With his 195-cm frame and good looks, 33-year-old celebrity chef and passionate surfer Sam Talbot appears every bit an ambassador for good living. But he also has diabetes one of 285 million people worldwide with the disease, according to the World Health Organization.
It's a disease Talbot has successfully managed through diet and exercise for more than two decades. "I learned early on that what I put in my mouth directly affects how I feel," says the executive chef of the hip Surf Lodge in Montauk, N.Y., and a veteran of the U.S. television series Top Chef. Now Talbot has put this straightforward philosophy to paper with the arrival of The Sweet Life: Diabetes Without Boundaries. Part cookbook, part memoir on life with Type 1 diabetes, the volume is packed with recipes and tips to help keep energy levels high and blood sugar low.
With the number of people with diabetes expected to approach 440 million by 2030, diabetic chefs will grow in prominence. Compared with medical professionals, they're more approachable sources of nutritional advice, able to impart much needed creativity to the topic of healthy eating. "People often say that healthy food is boring and tasteless," says Marion Nestle, professor of food studies, nutrition and public health at New York University. "But as chefs can prove, this is not the case."
Written over the past year, Talbot's book balances kitchen creativity with common sense while steering clear of preachiness. Snacking on almonds and keeping his total carbohydrate intake to roughly 90 g per day are two of Talbot's diabetes maintenance tricks. But he also reveals the disease's unexpected "bonuses," such as eating candy bars in school to balance his blood sugar or cutting to the front of lengthy airport lines because he "had to get to some juice fast."
In keeping with Talbot's laid-back TV persona, The Sweet Life makes "diabetes less medical" and "less of a black-cloud diagnosis." North Carolina born Talbot presents 75 diabetic-friendly dishes that are tasty, healthful and tested both in his professional kitchens and everyday life. Recipes range from simple (lemon-basil roast chicken or chickpea-and-cherry frittata) to surprisingly opulent (Key lime pie, coconut-acai granola crumble). "I don't let diabetes rule my cooking," says Talbot, "but if everyone ate like a diabetic should eat, the world would be a much healthier place."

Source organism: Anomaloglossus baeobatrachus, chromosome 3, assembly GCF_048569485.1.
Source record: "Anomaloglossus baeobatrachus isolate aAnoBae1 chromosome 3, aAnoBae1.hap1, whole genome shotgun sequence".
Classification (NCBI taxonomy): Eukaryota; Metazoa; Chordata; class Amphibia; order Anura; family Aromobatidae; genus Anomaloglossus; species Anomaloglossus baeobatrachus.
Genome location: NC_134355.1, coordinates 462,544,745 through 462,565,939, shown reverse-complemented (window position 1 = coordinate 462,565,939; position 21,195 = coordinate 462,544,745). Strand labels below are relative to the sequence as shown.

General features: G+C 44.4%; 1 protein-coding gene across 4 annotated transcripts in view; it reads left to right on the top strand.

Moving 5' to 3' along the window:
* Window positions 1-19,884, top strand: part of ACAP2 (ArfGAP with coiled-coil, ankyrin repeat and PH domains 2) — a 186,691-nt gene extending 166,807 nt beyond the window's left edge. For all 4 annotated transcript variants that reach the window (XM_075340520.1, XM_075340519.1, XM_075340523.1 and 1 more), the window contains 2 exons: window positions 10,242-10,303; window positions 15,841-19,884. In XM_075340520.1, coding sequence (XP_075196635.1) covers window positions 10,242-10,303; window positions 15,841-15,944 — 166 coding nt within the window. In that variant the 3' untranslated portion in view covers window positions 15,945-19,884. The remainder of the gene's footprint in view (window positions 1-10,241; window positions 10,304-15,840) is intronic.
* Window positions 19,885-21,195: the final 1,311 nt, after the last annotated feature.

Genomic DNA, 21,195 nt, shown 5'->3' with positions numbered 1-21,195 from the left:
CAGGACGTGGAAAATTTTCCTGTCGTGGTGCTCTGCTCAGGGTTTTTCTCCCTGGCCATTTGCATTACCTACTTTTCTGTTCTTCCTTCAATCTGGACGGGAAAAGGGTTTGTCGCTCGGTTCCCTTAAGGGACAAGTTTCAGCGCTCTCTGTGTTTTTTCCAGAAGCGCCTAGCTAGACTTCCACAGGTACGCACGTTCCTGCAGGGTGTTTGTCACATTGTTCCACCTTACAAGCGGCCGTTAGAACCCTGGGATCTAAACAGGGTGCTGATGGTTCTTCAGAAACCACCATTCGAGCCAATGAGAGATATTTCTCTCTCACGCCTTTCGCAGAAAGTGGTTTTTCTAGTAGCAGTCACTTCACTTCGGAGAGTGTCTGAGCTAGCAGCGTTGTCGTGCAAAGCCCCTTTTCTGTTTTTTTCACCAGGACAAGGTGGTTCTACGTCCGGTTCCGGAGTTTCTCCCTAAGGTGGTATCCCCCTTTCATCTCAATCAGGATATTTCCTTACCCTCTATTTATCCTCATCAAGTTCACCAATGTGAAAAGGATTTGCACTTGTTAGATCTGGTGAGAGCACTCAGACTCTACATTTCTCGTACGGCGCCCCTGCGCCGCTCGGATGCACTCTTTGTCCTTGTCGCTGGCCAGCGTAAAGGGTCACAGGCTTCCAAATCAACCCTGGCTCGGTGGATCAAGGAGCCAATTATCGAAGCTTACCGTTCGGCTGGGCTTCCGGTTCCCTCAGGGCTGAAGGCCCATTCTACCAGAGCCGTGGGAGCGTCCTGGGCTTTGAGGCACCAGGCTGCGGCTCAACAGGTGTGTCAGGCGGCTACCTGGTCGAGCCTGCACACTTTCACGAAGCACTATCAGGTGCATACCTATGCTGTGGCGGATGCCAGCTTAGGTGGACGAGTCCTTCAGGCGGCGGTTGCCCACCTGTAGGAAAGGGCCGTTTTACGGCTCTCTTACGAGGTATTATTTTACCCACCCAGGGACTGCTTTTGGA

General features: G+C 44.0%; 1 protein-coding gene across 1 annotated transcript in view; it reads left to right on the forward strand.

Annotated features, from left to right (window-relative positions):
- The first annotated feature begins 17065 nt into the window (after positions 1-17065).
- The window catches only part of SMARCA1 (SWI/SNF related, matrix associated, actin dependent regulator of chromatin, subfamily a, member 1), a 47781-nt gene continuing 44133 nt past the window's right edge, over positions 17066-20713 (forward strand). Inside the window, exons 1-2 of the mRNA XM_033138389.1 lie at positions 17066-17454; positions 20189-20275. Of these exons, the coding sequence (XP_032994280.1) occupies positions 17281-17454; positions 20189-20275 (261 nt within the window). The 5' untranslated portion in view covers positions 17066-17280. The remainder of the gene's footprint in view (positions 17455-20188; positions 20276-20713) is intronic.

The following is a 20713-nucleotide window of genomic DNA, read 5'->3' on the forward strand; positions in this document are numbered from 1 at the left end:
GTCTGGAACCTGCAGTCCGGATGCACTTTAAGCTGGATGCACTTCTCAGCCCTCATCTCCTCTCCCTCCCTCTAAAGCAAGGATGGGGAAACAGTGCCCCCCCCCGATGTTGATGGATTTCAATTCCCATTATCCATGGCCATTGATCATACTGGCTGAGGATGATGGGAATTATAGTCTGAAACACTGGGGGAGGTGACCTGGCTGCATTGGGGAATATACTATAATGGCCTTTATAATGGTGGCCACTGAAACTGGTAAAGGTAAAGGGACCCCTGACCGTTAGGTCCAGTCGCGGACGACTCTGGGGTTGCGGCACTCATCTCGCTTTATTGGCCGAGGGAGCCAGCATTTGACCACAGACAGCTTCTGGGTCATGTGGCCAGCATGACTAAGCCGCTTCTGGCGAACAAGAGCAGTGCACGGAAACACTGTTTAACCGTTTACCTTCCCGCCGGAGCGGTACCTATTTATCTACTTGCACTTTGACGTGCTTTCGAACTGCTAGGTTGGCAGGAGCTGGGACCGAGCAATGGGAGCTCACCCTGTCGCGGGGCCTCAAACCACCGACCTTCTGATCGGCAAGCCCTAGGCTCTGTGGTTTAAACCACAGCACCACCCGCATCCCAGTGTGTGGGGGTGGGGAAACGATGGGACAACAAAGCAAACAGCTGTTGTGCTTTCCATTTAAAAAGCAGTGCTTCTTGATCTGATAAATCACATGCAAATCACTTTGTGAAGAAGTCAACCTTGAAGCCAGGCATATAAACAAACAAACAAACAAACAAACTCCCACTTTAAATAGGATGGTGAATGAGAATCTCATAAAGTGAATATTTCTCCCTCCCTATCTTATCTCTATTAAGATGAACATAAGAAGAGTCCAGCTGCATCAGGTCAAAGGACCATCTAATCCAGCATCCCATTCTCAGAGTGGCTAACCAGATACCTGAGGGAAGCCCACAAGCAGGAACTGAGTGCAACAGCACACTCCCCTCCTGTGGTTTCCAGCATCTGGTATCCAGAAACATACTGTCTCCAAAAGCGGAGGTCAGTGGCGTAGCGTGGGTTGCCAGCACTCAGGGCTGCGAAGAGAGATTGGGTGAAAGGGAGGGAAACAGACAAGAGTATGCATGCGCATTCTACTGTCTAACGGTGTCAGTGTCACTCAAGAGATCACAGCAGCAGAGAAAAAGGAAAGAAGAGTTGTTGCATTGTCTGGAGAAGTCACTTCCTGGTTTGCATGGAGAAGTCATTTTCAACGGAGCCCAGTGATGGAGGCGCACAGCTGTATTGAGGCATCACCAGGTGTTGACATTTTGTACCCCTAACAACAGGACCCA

Talbot is just one of a growing number of diabetic chef-crusaders professionals who have realized that the dietary discipline they've been forced to acquire dovetails perfectly with the vogue for healthy eating. Franklin Becker, the executive chef at Abe & Arthur's steak house in Manhattan's Meatpacking District, has lived with Type 2 diabetes since the beginning of his culinary career nearly 15 years ago. Overweight and addicted to soft drinks when diagnosed, Becker, 42, quickly traded sugary foods and those extra kilograms for fresh vegetables and natural sweeteners. "Diabetes has absolutely impacted every aspect of my life," says Becker, who wrote his own healthy-living tome last year, Eat & Beat Diabetes. "It's challenged me to use my skills as a chef to make better food and help others do the same." The delicious results can be found in dishes like steamed-mussel hot pot and black sea bass with Mediterranean cucumber-tomato salad.
For 45-year-old chef Chris Smith, the shock of a Type 1 diabetes diagnosis at the age of 27 caused him to seriously doubt his chosen career. "When I was first diagnosed, I was still in culinary school and thought I would have to give up cooking," he says. "But I realized I could merge my personal experience with diabetes with my professional experience as a chef." The former executive chef at North Carolina's Wake Forest University Medical, Smith is the author of The Diabetic Chef's Year-Round Cookbook and Cooking with the Diabetic Chef, both published by the American Diabetes Association.
One of the youngest members of the fraternity is 21-year-old Canadian Luke Hayes-Alexander, who credits his Type 1 diabetes diagnosis at age 7 with his decision to become a chef. "Food quickly became the most important thing in my life," he says. "By the time I was 11, I was committed to only eating what I prepared myself." At the tender age of 15, he became chef of Luke's Gastronomy, his own restaurant in Kingston, Ontario. It's famous today for its superb charcuterie and its winery.
With obesity a serious health issue worldwide, the insights of diabetic chefs have never felt more relevant. Cooking schools like the prestigious Culinary Institute of America now include lessons on diabetic cooking in the curriculum. Still, the real goal is not just to educate but to create dishes that leave diners feeling as good as they taste. "Dessert is always the toughest challenge," admits Becker, who recently introduced a vegan, gluten-free chocolate on Abe & Arthur's menu. "But you can sweeten dishes with almond cream and agave nectar most people will never taste the difference!"